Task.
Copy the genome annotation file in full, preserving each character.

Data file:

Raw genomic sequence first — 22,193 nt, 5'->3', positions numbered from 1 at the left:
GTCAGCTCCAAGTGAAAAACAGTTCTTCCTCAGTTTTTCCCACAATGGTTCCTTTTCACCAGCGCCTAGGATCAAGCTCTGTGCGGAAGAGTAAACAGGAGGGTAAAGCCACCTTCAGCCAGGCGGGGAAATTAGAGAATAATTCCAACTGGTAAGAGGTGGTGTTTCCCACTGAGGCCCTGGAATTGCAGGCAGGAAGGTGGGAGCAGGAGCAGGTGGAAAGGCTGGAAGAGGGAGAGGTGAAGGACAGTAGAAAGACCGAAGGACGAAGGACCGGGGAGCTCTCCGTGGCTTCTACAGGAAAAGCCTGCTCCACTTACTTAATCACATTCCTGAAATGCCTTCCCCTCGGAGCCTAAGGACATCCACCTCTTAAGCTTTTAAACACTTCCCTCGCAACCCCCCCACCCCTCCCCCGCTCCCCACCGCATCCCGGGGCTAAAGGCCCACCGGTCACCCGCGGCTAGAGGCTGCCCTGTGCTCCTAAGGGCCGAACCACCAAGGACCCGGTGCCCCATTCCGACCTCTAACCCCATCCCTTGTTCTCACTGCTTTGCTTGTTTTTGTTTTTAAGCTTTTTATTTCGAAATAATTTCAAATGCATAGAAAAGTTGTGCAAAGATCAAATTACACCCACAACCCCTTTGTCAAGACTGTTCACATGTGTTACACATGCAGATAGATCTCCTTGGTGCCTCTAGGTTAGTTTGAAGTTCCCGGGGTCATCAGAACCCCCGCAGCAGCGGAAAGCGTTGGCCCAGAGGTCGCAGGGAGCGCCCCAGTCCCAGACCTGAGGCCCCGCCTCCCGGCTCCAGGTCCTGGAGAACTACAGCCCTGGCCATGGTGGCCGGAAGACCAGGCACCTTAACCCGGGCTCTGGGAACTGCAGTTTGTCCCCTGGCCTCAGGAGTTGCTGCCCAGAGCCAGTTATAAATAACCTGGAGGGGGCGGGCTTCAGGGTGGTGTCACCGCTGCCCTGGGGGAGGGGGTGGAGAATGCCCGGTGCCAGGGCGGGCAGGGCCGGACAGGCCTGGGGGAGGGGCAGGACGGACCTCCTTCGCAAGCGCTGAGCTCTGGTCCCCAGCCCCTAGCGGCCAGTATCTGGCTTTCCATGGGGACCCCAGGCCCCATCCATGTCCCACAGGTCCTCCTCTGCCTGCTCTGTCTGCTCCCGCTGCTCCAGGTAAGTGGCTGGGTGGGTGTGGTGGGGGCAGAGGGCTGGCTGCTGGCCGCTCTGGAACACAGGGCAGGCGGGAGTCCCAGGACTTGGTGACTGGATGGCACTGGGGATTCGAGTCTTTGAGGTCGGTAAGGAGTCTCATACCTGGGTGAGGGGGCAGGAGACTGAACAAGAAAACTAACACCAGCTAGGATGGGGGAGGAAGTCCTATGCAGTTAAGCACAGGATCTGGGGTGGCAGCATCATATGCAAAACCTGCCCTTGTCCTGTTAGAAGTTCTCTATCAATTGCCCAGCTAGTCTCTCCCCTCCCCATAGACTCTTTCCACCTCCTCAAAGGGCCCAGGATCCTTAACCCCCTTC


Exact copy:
Raw genomic sequence first — 22,193 nt, 5'->3', positions numbered from 1 at the left:
GTCAGCTCCAAGTGAAAAACAGTTCTTCCTCAGTTTTTCCCACAATGGTTCCTTTTCACCAGCGCCTAGGATCAAGCTCTGTGCGGAAGAGTAAACAGGAGGGTAAAGCCACCTTCAGCCAGGCGGGGAAATTAGAGAATAATTCCAACTGGTAAGAGGTGGTGTTTCCCACTGAGGCCCTGGAATTGCAGGCAGGAAGGTGGGAGCAGGAGCAGGTGGAAAGGCTGGAAGAGGGAGAGGTGAAGGACAGTAGAAAGACCGAAGGACGAAGGACCGGGGAGCTCTCCGTGGCTTCTACAGGAAAAGCCTGCTCCACTTACTTAATCACATTCCTGAAATGCCTTCCCCTCGGAGCCTAAGGACATCCACCTCTTAAGCTTTTAAACACTTCCCTCGCAACCCCCCCACCCCTCCCCCGCTCCCCACCGCATCCCGGGGCTAAAGGCCCACCGGTCACCCGCGGCTAGAGGCTGCCCTGTGCTCCTAAGGGCCGAACCACCAAGGACCCGGTGCCCCATTCCGACCTCTAACCCCATCCCTTGTTCTCACTGCTTTGCTTGTTTTTGTTTTTAAGCTTTTTATTTCGAAATAATTTCAAATGCATAGAAAAGTTGTGCAAAGATCAAATTACACCCACAACCCCTTTGTCAAGACTGTTCACATGTGTTACACATGCAGATAGATCTCCTTGGTGCCTCTAGGTTAGTTTGAAGTTCCCGGGGTCATCAGAACCCCCGCAGCAGCGGAAAGCGTTGGCCCAGAGGTCGCAGGGAGCGCCCCAGTCCCAGACCTGAGGCCCCGCCTCCCGGCTCCAGGTCCTGGAGAACTACAGCCCTGGCCATGGTGGCCGGAAGACCAGGCACCTTAACCCGGGCTCTGGGAACTGCAGTTTGTCCCCTGGCCTCAGGAGTTGCTGCCCAGAGCCAGTTATAAATAACCTGGAGGGGGCGGGCTTCAGGGTGGTGTCACCGCTGCCCTGGGGGAGGGGGTGGAGAATGCCCGGTGCCAGGGCGGGCAGGGCCGGACAGGCCTGGGGGAGGGGCAGGACGGACCTCCTTCGCAAGCGCTGAGCTCTGGTCCCCAGCCCCTAGCGGCCAGTATCTGGCTTTCCATGGGGACCCCAGGCCCCATCCATGTCCCACAGGTCCTCCTCTGCCTGCTCTGTCTGCTCCCGCTGCTCCAGGTAAGTGGCTGGGTGGGTGTGGTGGGGGCAGAGGGCTGGCTGCTGGCCGCTCTGGAACACAGGGCAGGCGGGAGTCCCAGGACTTGGTGACTGGATGGCACTGGGGATTCGAGTCTTTGAGGTCGGTAAGGAGTCTCATACCTGGGTGAGGGGGCAGGAGACTGAACAAGAAAACTAACACCAGCTAGGATGGGGGAGGAAGTCCTATGCAGTTAAGCACAGGATCTGGGGTGGCAGCATCATATGCAAAACCTGCCCTTGTCCTGTTAGAAGTTCTCTATCAATTGCCCAGCTAGTCTCTCCCCTCCCCATAGACTCTTTCCACCTCCTCAAAGGGCCCAGGATCCTTAACCCCCTTC